‘Rick and Morty’ and the Rise of the ‘I’m a Piece of Shit’ Defense
Rick and Morty is a cartoon for adults that airs as part of the Cartoon Network’s after-dark Adult Swim lineup. If you have an incredibly high IQ, maybe you’ve watched it. Otherwise, you may have first heard about the series when a tantrum-prone subset of its hardcore fans rioted at McDonald’s locations that ran out of a limited-edition dipping sauce resurrected by popular demand after one episode featured a reference to it.
This week, those same well-adjusted folks are losing their shit because Adult Swim has yet to order a fourth season of the show, though such delays are exceedingly common and in no way indicate cancellation. A few have gone as far as attacking Rick and Morty’s co-creator, Dan Harmon, for being a lazy alcoholic who won’t get back to work.
Harmon is no stranger to diehard fandoms — he also created the cult sitcom Community — but he’s on the record as despising the contingent of Rick and Morty bros who have (to take another fun example) harassed the show’s women writers over what they consider sub-par plots and gags. Why does an admittedly dark but mostly gonzo sci-fi comedy attract this class of troll? It’s not, as they’d have you believe, a measure of the franchise’s intelligence; the outlandish physics are necessarily fudged, and the philosophy is entry-level. It is, more likely, the figure of Rick, a self-destructive scientist too smart for his own good, whom the vicious and unloved neckbeards gravitate toward.
Like many of prestige TV’s great male protagonists, from Tony Soprano to Don Draper to Walter White, Rick is a colossal asshole who drags a family down into a black hole of agony by embracing his own worst instincts. His drunken nihilism stems from a genius that is too great to bear — it alienates other people, leaving him alone, depressed, and sometimes suicidal. Moreover, his awareness of an infinitely expanding multiverse in which everything can, will, and has already happened leaves him to expound on the meaninglessness of it all. Clearly, this is catnip to the type of young man who perceives himself as a misfit due to excess brainpower and an unsentimental view of reality, yet Rick’s characterization goes further: He knows he’s an irredeemable piece of shit.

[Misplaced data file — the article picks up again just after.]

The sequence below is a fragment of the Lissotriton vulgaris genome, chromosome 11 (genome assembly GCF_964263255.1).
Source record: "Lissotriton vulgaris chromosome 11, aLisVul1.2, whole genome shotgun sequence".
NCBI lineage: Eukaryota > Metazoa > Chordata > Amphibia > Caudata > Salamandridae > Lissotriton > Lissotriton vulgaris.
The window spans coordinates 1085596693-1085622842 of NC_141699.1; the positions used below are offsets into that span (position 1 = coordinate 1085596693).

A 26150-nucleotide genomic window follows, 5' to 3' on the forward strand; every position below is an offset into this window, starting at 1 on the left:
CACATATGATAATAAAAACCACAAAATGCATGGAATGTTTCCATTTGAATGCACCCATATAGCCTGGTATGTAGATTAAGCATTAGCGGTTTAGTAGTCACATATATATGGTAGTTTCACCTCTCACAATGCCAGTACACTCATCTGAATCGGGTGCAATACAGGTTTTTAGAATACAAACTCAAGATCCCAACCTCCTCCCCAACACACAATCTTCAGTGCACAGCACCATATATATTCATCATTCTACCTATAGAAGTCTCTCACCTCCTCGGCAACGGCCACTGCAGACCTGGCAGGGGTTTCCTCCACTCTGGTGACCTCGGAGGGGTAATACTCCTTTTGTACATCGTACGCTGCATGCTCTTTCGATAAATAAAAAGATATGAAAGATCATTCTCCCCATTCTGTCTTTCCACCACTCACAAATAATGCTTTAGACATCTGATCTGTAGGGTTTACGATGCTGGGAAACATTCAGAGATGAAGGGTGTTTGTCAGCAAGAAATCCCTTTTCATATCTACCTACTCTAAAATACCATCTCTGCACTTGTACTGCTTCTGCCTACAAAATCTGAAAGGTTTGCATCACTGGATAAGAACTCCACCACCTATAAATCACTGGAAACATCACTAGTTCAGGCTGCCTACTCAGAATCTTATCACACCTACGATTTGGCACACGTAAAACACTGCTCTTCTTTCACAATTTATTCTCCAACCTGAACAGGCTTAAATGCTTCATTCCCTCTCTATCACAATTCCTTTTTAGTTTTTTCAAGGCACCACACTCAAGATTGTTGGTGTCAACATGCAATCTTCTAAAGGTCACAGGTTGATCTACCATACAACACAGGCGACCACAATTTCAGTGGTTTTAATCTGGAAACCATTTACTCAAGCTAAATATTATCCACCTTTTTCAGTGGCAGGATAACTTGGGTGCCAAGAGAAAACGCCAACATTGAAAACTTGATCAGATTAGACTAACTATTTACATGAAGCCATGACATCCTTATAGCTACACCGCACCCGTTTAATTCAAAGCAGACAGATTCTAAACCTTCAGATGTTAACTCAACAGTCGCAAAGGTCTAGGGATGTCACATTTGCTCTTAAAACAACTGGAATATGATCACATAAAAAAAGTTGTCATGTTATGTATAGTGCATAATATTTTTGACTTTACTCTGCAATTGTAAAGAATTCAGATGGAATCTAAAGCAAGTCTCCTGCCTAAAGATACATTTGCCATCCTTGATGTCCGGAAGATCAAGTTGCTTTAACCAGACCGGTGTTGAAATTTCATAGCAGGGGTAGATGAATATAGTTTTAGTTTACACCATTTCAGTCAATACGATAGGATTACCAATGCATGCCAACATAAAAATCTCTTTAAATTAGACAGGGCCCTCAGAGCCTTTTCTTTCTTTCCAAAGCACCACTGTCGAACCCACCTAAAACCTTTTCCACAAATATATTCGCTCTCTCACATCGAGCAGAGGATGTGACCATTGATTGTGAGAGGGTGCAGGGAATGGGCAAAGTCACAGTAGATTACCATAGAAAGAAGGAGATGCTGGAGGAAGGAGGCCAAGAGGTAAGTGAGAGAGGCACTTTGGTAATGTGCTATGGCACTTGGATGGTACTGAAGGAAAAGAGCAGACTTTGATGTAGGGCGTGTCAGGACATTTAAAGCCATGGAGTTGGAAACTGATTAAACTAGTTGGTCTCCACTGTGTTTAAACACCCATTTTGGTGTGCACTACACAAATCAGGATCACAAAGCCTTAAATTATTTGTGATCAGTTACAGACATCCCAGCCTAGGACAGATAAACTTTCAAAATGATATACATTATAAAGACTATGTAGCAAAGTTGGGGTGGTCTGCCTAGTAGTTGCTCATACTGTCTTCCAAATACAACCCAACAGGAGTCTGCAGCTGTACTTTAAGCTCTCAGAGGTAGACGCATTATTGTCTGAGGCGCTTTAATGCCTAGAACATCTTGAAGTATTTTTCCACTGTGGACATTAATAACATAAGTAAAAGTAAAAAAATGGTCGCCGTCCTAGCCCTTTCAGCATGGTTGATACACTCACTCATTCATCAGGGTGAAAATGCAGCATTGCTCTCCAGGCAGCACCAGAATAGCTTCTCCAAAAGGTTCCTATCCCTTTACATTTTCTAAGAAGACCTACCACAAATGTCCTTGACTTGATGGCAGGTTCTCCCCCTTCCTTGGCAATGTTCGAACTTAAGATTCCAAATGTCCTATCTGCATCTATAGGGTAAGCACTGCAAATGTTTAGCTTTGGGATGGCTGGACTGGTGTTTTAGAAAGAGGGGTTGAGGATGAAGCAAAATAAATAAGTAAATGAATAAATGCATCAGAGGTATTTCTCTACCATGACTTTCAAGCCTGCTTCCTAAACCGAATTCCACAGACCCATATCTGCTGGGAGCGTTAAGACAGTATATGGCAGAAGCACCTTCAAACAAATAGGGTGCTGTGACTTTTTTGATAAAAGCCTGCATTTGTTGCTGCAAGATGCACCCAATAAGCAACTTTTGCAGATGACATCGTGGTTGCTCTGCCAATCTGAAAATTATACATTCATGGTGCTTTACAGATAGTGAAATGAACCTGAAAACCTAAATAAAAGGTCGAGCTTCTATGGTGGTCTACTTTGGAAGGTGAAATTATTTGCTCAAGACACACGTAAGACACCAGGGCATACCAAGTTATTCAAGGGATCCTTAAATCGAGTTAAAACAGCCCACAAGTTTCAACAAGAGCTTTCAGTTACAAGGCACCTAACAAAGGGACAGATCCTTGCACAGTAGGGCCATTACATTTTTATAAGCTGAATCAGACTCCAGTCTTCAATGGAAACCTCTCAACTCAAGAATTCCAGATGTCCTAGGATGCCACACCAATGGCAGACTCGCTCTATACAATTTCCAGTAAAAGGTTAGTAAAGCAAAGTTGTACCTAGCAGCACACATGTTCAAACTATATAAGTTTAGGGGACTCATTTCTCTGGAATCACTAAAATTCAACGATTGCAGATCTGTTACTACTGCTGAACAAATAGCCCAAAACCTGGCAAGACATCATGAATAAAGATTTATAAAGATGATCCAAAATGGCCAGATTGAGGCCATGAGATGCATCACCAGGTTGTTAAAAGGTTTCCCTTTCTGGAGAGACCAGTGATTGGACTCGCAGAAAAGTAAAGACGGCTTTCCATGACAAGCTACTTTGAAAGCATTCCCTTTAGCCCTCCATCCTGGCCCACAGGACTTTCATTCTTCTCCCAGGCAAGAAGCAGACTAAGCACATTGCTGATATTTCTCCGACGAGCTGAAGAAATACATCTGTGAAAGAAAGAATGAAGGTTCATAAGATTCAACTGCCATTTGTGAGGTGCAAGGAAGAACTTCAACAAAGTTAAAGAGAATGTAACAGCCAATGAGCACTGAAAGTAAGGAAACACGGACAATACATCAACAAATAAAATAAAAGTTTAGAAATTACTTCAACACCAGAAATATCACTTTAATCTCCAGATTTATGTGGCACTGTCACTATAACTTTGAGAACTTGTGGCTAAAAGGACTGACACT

This is where you trace the schism in Rick and Morty’s viewership. There are fans who seem to think Rick’s horrible behavior is justified because he’s cognizant of the damage it does and the cycle of self-loathing that attends each bout of emotional abuse. A charitable read on the sitcom, however — and BoJack Horseman probably does this better — would find an argument against taking such dour satisfaction from one’s moral indifference. At their best, both BoJack and Rick and Morty attest that you don’t get points for merely acknowledging how you’re a bad person; you also have to try to change. Otherwise, you’re just blaming those who seek to get close to you for hurting themselves in a predictable way. Glibly copping to your assholery does not excuse it, nor does it meet the threshold of an apology. Harmon demonstrated the difference himself when accused of sexual harassment by Community writer Megan Ganz:
Whatever causes guys to romanticize Rick’s ongoing surrender to the monstrous version of himself leads as surely to the jettison of relationships by way of performative angst. How often have men, confronted by partners for a failure to meet the simplest of interpersonal expectations, thrown their hands up and been like, “You’re right, I suck, I’m garbage, bye.” It’s easier to act like a victim of their personality and vanish than to correct course or, god forbid, accept some help. Inward criticism is a kind of armor; it preempts outside analysis with a haughty question: “You think I don’t realize that?”
But brokenness is not an identity, and if you treat it as such, it hardens into the resentment that fuels Rick’s catastrophic binges — or, in those who empathize too closely with him, naked contempt for the very creatives who brought him to life. Piece-of-shit dudes feel equally entitled to uncomplicated sex and unlimited entertainment without the slightest modulation of their shittiness. They have gazed into the shitty abyss and said: “It me, but I don’t care, and that makes me woke, or something.” All negative outcomes are then deserved, which is to say not especially surprising or distressing, while flukish joy may be snatched at with a ruthless disregard for the casualties. You wait for something to pierce the boredom of your shitty, self-contained narrative. And nothing ever does, because what really could?
Rick is far from a role model, but I doubt his legion of toxic fans see him as one. Instead they’re familiar with a pain that runs parallel to his, and they like his reasons for suffering: his chaotic brilliance, his antisocial bile, and his fatal eagerness to prove that he’s always right. By taking up this mantle, they obscure or aggrandize the faults that truly plague them and miss out on the meta-commentary: were Rick to stop diagnosing himself long enough to reckon with these inner demons, there would be no show. Which, if I’m not mistaken, is exactly what they’re complaining about right now.
Miles Klee is a staff writer at MEL. He last wrote about ketchup slices.
Most popular stories on MEL:
When You Can and Cannot Say ‘No’ When Someone Asks to Switch Seats With You on an Airplane
For seven years, Tim Roscoe worked as a fund-raiser for the University of Virginia, taking upwards of 20 flights per…
The Three Things Women Want You to Say in Bed… Daddy
At least, according to possibly questionable survey results from an Australian diamond company
A Guy Walks Into a Bar — and Is Never Seen Again
On April Fools’ Day, a med student went for a drink. A security camera recorded him. Then, he vanished.